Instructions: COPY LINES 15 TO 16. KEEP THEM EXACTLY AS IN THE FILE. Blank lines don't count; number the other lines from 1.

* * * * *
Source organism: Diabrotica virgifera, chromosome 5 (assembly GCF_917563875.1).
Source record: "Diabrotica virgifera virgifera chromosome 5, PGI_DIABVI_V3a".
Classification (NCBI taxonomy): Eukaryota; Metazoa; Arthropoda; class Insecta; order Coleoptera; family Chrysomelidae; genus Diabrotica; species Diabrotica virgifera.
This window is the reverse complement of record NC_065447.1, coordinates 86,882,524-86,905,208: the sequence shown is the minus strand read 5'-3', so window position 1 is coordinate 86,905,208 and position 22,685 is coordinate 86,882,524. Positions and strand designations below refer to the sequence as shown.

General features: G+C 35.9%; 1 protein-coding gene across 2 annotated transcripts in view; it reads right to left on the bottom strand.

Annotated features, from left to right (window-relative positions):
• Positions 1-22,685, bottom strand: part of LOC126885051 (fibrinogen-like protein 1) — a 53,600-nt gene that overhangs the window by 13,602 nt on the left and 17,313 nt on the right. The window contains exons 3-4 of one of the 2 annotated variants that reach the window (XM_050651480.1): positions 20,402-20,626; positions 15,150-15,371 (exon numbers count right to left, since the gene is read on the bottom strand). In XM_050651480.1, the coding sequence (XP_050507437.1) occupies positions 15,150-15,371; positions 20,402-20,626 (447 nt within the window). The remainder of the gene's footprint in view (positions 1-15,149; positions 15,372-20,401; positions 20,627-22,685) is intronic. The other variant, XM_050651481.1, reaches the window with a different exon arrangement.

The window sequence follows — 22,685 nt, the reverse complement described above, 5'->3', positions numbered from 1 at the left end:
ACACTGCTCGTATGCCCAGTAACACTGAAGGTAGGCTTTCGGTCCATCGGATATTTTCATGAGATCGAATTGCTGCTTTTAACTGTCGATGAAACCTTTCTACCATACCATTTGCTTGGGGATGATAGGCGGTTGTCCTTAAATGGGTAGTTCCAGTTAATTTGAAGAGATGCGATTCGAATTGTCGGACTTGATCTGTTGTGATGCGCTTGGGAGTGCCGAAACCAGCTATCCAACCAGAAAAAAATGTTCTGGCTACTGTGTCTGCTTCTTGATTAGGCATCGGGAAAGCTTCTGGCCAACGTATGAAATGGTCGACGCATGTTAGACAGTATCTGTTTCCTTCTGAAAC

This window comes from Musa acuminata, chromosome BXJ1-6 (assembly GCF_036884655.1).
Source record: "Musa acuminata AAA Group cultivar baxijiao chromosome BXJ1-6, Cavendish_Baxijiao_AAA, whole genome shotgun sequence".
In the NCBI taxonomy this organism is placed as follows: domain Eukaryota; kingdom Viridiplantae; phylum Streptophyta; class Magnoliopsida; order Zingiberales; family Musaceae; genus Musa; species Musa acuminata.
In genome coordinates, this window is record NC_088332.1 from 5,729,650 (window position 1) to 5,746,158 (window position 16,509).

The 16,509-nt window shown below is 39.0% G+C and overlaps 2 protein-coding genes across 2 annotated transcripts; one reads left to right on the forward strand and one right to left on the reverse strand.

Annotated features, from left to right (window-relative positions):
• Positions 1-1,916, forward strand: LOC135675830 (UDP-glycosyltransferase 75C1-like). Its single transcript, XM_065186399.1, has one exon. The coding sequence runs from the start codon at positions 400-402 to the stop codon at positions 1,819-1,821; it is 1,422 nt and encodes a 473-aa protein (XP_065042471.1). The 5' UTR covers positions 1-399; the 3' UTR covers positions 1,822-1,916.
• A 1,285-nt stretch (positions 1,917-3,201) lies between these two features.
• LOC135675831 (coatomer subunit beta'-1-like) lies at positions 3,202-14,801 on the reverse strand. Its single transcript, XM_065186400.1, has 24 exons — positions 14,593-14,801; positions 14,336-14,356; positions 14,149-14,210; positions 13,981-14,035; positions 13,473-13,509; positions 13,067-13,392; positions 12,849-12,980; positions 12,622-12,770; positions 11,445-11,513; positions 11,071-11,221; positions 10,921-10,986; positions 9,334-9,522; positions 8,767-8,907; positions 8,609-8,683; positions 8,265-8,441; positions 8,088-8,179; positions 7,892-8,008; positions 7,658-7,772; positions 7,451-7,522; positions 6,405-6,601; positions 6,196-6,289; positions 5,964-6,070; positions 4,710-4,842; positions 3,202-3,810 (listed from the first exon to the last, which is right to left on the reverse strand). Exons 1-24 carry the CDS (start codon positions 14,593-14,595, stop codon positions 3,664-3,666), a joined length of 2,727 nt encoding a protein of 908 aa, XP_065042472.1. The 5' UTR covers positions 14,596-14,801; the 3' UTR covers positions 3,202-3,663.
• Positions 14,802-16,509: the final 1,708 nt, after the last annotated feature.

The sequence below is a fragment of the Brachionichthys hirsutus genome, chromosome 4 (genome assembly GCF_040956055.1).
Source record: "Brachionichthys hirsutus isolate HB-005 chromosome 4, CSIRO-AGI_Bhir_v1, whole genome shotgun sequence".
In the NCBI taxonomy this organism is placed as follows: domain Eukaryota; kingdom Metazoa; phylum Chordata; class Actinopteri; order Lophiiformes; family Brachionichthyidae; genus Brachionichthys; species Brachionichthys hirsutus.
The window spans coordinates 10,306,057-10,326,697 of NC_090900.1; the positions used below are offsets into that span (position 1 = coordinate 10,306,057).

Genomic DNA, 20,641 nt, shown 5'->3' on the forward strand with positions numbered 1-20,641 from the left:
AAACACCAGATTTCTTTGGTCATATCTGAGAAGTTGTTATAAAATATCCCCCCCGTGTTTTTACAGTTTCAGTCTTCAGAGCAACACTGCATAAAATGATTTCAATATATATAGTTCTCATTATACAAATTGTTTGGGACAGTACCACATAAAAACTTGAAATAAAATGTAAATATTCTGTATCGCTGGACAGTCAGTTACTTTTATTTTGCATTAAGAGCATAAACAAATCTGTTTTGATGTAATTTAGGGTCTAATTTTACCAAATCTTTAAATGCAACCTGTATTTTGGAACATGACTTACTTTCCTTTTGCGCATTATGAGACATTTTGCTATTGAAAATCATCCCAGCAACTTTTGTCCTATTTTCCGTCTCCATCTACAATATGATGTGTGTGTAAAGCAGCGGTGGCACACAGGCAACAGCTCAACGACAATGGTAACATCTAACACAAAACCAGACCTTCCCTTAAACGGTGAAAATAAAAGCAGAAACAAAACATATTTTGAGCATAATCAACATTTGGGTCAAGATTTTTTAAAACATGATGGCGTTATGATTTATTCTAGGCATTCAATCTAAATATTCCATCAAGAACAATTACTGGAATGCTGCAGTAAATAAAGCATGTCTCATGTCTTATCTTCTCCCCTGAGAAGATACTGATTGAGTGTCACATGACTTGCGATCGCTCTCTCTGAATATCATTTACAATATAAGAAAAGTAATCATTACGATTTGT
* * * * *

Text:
Annotated features, from left to right (window-relative positions):
• Positions 1-1,916, forward strand: LOC135675830 (UDP-glycosyltransferase 75C1-like). Its single transcript, XM_065186399.1, has one exon. The coding sequence runs from the start codon at positions 400-402 to the stop codon at positions 1,819-1,821; it is 1,422 nt and encodes a 473-aa protein (XP_065042471.1). The 5' UTR covers positions 1-399; the 3' UTR covers positions 1,822-1,916.